Motion control electronics for use in extremely cold environments
Extreme Environment Exploration
Robotic Controls for Extreme Low-temperature Environments
NASA’s exploration roadmap calls for missions to planets, moons, and asteroids where temperatures can reach some serious extremes. For example, robotics operating on the surface of Titan, Saturn’s largest moon, would be likely to encounter temperatures of -179°C. On our own Moon, when the Sun goes down, temperatures can drop to -173°C, and rise to over 127°C when the Sun rises.
Traditionally, the solution to operating robotics in extreme-cold temperatures has been to insulate critical electronic components and provide heat to allow them to operate. But, insulation requires physical space and adds weight to launches, two things that are a costly premium on any space mission. And, producing heat requires significant amounts of energy that has to be generated, stored, and diverted from other tasks.
Developing the DACEE
Motiv Space Systems developed the dual-axis motor controller for (use in) Extreme Environments (DACEE) under the NASA Small Business Innovation Research program. At its core, the DACEE is a robotic controller that’s capable of functioning at temperatures as cold as -180°C and as warm as 100°C.
This hardware will allow more efficient robotic missions to asteroids, comets, Phobos and Deimos, Titan, Ganymede, Mars, and our own planet’s Moon.
The DACEE has a wide range of applications in space robotics for both NASA and commercial missions. It can be used to adjust lenses and antennas, open covers, pan, and tilt cameras, and devices, deploy hinges and drive a robotic arm.
In addition to its successful operation in extreme temperatures, the DACEE motion controller is built with a small form factor that requires minimal power to operate. This means that the DACEE can be mounted at or near a robot’s instrumentation, simplifying the system’s control needs.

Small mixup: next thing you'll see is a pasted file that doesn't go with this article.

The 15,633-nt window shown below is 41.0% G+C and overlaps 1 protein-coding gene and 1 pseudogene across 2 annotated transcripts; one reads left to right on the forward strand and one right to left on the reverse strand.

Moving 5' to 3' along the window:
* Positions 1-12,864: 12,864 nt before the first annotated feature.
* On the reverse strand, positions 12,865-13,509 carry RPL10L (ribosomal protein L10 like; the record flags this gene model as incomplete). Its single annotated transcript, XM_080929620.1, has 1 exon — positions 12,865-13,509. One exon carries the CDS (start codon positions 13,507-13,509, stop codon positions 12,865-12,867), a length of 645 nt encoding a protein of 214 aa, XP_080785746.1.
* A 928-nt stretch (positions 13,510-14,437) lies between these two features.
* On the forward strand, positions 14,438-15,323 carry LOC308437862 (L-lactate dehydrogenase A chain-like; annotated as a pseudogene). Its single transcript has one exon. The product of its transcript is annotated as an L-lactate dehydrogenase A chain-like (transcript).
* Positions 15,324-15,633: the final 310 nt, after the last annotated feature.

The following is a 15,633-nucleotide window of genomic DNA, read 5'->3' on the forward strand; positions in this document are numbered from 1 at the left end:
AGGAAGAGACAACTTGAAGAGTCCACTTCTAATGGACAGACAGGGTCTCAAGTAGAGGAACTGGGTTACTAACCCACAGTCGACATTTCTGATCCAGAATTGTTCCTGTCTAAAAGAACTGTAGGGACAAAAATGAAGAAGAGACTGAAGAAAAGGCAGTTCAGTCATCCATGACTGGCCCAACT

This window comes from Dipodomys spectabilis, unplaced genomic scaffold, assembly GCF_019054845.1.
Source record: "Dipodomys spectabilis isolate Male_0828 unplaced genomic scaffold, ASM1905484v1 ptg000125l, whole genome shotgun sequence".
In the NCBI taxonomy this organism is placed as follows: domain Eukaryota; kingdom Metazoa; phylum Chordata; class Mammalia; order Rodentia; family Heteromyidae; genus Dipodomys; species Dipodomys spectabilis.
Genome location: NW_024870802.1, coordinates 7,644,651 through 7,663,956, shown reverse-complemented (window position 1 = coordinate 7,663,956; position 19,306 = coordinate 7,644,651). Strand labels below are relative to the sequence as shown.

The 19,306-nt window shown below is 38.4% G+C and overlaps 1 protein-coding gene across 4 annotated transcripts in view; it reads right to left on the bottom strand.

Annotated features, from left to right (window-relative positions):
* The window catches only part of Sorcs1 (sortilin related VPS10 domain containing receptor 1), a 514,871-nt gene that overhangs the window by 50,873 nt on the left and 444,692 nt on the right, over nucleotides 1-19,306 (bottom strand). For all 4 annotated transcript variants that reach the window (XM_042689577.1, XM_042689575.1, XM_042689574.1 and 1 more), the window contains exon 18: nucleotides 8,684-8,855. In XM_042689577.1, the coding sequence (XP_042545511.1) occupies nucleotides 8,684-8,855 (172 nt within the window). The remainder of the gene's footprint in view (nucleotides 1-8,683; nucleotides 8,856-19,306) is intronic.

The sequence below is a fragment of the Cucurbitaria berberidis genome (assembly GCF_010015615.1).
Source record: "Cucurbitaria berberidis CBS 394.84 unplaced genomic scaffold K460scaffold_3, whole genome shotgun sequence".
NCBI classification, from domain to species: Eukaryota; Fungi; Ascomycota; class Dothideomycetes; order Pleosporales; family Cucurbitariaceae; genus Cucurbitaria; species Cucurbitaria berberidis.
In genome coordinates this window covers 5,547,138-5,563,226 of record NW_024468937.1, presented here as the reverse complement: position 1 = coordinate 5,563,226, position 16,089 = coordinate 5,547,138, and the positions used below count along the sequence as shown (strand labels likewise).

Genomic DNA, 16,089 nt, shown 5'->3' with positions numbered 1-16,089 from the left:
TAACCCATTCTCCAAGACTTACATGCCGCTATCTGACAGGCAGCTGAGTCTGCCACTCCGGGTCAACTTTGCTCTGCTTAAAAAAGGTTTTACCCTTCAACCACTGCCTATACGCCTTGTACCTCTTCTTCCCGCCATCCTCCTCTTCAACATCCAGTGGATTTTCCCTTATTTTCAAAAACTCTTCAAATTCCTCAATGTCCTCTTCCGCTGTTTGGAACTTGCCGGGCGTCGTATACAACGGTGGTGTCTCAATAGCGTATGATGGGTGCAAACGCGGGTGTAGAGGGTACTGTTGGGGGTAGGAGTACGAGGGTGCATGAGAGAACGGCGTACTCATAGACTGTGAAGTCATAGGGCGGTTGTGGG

Together, these features and capabilities make the DACEE a likely component in future Martian and lunar rovers, as well as innovative robotics like COLDArm designed to explore asteroids, comets, and far-flung moons and planets throughout our solar system.
- Wide temperature operational range (-180°C to 100°C)
- Small form factor
- Radiation tolerance (100 kRad)
- Dual-axis brushless or stepper motor control
- Eliminated need for heaters
- Simplified integration into spacecraft and instruments
- Robotic arms
- Protective cover releases
- Instrument boom deployments
- Lens adjustments
- Antenna Pointing
- Biaxial Gimbals
Key Features & Specifications
Wide temperature operational range (-180°C to 100°C)
Small form factor
Radiation tolerance (100 kRad)
Dual-axis brushless or stepper motor control
Eliminated need for heaters
Simplified integration into spacecraft and instruments
Protective cover releases
Instrument boom deployments
Additional Upcoming Missions
Motiv is currently developing a motor controller capable of operations at -200°C. This innovative technology will allow new mission capabilities in a variety of destinations such as the Icy Moons.